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Audie Award Finalist, Fiction, 2014
A riveting novel in which an engaging and wildly irreverent woman is in complete denial - about herself, her drinking, and her love for a man she's known all her life.
The Good House tells the story of Hildy Good, who lives in a small town on Boston's North Shore. Hildy is a successful real-estate broker, good neighbor, mother, and grandmother. She's also a raging alcoholic. Hildy's family held an intervention for her about a year before this story takes place - "if they invite you over for dinner, and it's not a major holiday," she advises "run for your life" - and now she feels lonely and unjustly persecuted. She has also fooled herself into thinking that moderation is the key to her drinking problem.
As if battling her demons wasn’t enough to keep her busy, Hildy soon finds herself embroiled in the underbelly of her New England town, a craggy little place that harbors secrets. There's a scandal, some mysticism, babies, old houses, drinking, and desire - and a love story between two craggy 60-somethings that's as real and sexy as you get. An exceptional novel that is at turns hilarious and sobering, The Good House asks the question: What will it take to keep Hildy Good from drinking? For good.
I've watched over the months as the reviews for this one came in. You see five more stars from the corner of your eye and think, "don't do it...you know how disappointed you get when it doesn't meet your expectations." But, reviewers I watch and trust really liked this. I caved in and downloaded it, the whole while with those oh-my-god-what-have-I-done blues.
This needs to be a series.
Hildy Good is the kind of sassy smart character you love -- even when she is passed out on her cellar floor. Leary has written an engaging funny book with a robust main character that just happens to be an alcoholic, whom everyone thinks is a successful graduate of AA. The author doesn't minimize the condition at all, rather she keeps Hildy human and dimensional, making those moments of drunkenness all the more sad and pitiful. She portrays the thinking process of an alcoholic wonderfully; you don't realize how truly destructive this funny woman is until she is raging out of control.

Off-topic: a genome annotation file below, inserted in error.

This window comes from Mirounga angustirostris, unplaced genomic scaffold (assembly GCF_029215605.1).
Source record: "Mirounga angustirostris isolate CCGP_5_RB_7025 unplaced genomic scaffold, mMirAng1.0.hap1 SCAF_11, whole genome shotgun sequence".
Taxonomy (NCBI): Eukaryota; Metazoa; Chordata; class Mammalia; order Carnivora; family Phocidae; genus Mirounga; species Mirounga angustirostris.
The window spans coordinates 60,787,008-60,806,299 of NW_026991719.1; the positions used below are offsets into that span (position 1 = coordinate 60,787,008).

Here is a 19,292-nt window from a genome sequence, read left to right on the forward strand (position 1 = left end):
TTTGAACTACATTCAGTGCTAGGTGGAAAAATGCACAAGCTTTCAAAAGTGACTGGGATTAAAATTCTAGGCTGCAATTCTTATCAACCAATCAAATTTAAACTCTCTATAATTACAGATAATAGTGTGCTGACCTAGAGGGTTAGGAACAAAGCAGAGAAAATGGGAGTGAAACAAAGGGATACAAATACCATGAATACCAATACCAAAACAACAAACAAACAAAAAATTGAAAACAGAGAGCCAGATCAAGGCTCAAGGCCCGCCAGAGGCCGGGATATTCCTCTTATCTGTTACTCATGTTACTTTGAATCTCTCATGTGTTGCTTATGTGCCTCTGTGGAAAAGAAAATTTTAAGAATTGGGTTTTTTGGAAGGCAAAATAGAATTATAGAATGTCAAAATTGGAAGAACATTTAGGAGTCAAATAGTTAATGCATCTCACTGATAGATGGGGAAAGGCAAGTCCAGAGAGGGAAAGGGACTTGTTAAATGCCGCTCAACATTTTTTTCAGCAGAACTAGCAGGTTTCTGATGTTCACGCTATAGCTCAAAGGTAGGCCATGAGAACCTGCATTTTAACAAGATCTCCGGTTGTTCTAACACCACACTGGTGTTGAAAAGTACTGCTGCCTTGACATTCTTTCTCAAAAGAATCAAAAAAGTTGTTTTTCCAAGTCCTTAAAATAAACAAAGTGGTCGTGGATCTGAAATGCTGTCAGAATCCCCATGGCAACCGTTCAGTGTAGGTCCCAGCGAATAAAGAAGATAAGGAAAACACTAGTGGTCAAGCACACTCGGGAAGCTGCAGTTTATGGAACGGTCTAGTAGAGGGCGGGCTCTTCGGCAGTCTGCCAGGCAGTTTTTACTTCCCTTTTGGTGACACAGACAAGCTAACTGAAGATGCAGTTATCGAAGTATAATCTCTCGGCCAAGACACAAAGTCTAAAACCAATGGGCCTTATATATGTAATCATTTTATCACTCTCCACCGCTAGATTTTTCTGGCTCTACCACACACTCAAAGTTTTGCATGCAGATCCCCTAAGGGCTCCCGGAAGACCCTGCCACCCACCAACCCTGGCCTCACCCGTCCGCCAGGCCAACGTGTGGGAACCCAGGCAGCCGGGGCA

The Good House is one of those books with atmosphere; you feel immersed in the quaint little New England town. Hildy introduces the characters, mostly by their more scandalous moments, and they become neighbors. Leary develops the characters as the story proceeds, giving them a depth and personality you don't expect. But then, I didn't expect most of this story! It's funny, it's sobering, it's surprising, it's a great choice, and Mary Beth Hurt brings Hildy to life perfectly.
124 of 129 people found this review helpful
Would you consider the audio edition of The Good House to be better than the print version?
I wanted to read Leary because she is a transplanted New Englander like me (married to actor/comedian Denis Leary) and I loved her story about alchoholic Hildy, Hilda Good descendent of Sarah Good who was hanged in Salem for witchcraft back in the day. Hildy is 60 year old woman, a real successful real estate agent in small town MA who has been a serious drinker for a long time, and even though her daughters have staged an intervention, and Hildy has gone to treatment, she still finds a way to drink, quietly. What follows is a wild ride with a fix-it guy she is attracted to, weathy nutty neighbors and a great story that really pulls you in. Recommend.
39 of 40 people found this review helpful
I'll admit that I initially downloaded The Good House from Audible because I liked the cover and was semi-desperate for something new/possibly good to listen to, but found out that it is really a worthwhile read. Hildy Good, a 60-year-old realtor and lifelong resident of Wendover, Massachusetts, is a recovering (or not) alcoholic (or not) who narrates her story, along with the changing climate of Wendover and its inhabitants, old and new.
Hildy has recently returned from rehab, explaining to the reader that she is not really an alcoholic, it was simply due to the intervention (or "inquisition") by her mildly annoying and interfering daughters. She befriends wealthy newcomer Rebecca McAllister and they share some interesting secrets that really complicate Hildy's life. Through Hildy's eyes, we meet local psychiatrist Peter Newbold, local garbageman Frankie Getchell, and local electrician Patch Dwight, his wife Cassie, and their special needs child, Jake. Hildy excels at making acerbic, insightful, and very funny observations about her neighbors, but may not be quite as skilled at self-evaluation.
The excellent narration by Mary Beth Hurt (she is Hildy!) makes this one of those books that may be even better in audio than paper. Smart, witty, entertaining, and it made me think, all add up to a really good read.
18 of 18 people found this review helpful
It is a rare for a character from a book to be so fully developed and real. Ann Leary's Hilde is the zaniest, most complicated and wise cracking Yankee woman I ever met. Mary Beth Hurt's narration was absolutely superb! I was sorry when the book ended and she was no longer in my life. I will look for more books that she narrates!